Performance power: Rem Koolhaas and David Gianotten discuss the 2017 MPavilion

Performance power: Rem Koolhaas and David Gianotten discuss the 2017 MPavilion

Inspired by ancient amphitheatres and nestled within the greenery of the historic Queen Victoria Gardens, the newest iteration of the MPavilion landed in Melbourne earlier this month. Promising to make a fitting home for a rich, 4-month long program of events, this structure is also the latest, albeit one of the smallest, finely tuned performance spaces by OMA.

The international architecture firm is no stranger to building for leisure, culture and entertainment – the Taipei Performing Arts Center and Porto’s Casa da Musica are just two of their many notable contributions to the genre. In comparison, this temporary summer pavilion seems positively petite, yet no less thought has gone into its design, than in that of its larger counterparts.

Exterior view of the MPavilion 2017. Photography: John Gollings

Conceived as an open air platform to house events of all shapes and sizes, the structure appears deceptively simple; two grandstands, one fixed and one moveable, are arranged under a floating roof, fixed on a hilly landscape of native plants. The canopy is clad in aluminium; within it is embedded all the necessary equipment to support different types of activities.

Rem Koolhaas, together with the firm’s managing partner David Gianotten, headed the design team. The pair shares its insights and vision for the structure’s use in a newly released short film, revealing how this project was designed not only as a modern event space, but also a hub for debate about architecture and Melbourne’s urban needs.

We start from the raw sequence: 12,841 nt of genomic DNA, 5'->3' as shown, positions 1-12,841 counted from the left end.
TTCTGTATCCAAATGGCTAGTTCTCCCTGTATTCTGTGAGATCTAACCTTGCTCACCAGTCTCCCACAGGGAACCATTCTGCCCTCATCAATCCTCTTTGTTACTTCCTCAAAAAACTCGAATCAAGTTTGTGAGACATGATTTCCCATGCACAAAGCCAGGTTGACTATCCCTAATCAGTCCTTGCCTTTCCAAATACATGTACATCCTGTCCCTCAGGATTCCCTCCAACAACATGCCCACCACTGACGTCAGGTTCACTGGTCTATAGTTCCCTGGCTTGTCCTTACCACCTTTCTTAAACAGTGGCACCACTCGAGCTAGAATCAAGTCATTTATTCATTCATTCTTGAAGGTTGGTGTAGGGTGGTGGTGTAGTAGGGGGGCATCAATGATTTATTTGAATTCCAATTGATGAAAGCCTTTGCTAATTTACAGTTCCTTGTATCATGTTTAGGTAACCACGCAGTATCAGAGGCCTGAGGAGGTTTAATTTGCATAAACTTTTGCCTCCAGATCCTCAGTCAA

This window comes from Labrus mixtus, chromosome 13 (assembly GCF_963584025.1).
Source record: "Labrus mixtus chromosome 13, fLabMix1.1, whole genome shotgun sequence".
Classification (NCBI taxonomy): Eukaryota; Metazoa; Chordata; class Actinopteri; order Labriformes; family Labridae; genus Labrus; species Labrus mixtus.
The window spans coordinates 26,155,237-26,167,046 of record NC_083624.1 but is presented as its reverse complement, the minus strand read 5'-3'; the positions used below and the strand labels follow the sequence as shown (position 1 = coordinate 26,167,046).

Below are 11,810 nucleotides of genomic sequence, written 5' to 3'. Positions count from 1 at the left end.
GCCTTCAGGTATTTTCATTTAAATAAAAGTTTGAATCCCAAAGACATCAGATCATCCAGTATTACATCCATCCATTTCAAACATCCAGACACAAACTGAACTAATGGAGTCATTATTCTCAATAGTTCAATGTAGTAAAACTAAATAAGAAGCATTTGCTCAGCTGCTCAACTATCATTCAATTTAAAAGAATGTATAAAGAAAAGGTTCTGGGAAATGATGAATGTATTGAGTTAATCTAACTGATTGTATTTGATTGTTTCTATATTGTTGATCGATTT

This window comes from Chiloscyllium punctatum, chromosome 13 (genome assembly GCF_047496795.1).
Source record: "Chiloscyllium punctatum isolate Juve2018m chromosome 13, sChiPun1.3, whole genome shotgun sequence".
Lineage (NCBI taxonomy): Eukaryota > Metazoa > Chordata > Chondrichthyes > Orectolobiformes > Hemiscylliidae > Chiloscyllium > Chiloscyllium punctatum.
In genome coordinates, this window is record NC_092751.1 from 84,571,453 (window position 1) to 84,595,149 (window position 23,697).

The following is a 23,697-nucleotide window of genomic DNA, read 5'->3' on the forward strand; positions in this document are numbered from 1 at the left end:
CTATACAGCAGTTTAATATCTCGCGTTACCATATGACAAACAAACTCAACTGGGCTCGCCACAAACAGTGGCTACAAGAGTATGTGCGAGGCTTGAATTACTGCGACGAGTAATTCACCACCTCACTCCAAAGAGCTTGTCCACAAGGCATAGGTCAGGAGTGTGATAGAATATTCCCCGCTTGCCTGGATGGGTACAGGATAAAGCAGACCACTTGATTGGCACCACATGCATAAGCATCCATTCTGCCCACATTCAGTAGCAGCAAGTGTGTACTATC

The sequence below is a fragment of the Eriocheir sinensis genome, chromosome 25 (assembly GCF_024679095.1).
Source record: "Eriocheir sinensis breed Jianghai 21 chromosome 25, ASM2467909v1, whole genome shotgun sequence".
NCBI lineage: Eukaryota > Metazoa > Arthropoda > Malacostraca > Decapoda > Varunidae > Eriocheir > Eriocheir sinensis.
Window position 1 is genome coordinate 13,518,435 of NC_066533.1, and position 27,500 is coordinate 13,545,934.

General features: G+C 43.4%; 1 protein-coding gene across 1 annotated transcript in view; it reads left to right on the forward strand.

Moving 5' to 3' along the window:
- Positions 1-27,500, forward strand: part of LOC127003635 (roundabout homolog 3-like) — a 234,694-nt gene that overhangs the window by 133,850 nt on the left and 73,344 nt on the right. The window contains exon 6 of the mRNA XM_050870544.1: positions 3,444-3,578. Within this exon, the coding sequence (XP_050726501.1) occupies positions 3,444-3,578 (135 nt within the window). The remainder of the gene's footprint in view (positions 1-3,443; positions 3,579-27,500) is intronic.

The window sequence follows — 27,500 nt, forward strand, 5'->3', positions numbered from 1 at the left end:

’The amphitheatre is a place for debate, and that’s very often not public,’ says Gianotten. ’And there is debate about the city needed, especially because everybody praises Melbourne as the most liveable city in the world, but that doesn’t mean there are no issues.’

Design model of the Pavilion 2017. Image courtesy OMA

In order to cover all bases, flexibility was key, so the architects’ clever technical planning, including the adaptable nature of the stage and seating, means that this small but perfectly formed structure can easily respond to unexpected needs and impromptu programming.

Being able to accommodate different scenarios may be a good way to measure the pavilion’s success, yet it is not the only one. ’For me the success will also be dependant on what people do inside the pavilion,’ says Gianotten. ’It would be super exciting if we also get that feedback and to be inspired by that use.’

With the MPavilion’s first month about to come to a close, and three more months’ worth of activities planned ahead, there will no doubt be plenty of food for thought coming from this multi-tasking structure’s relatively short life.

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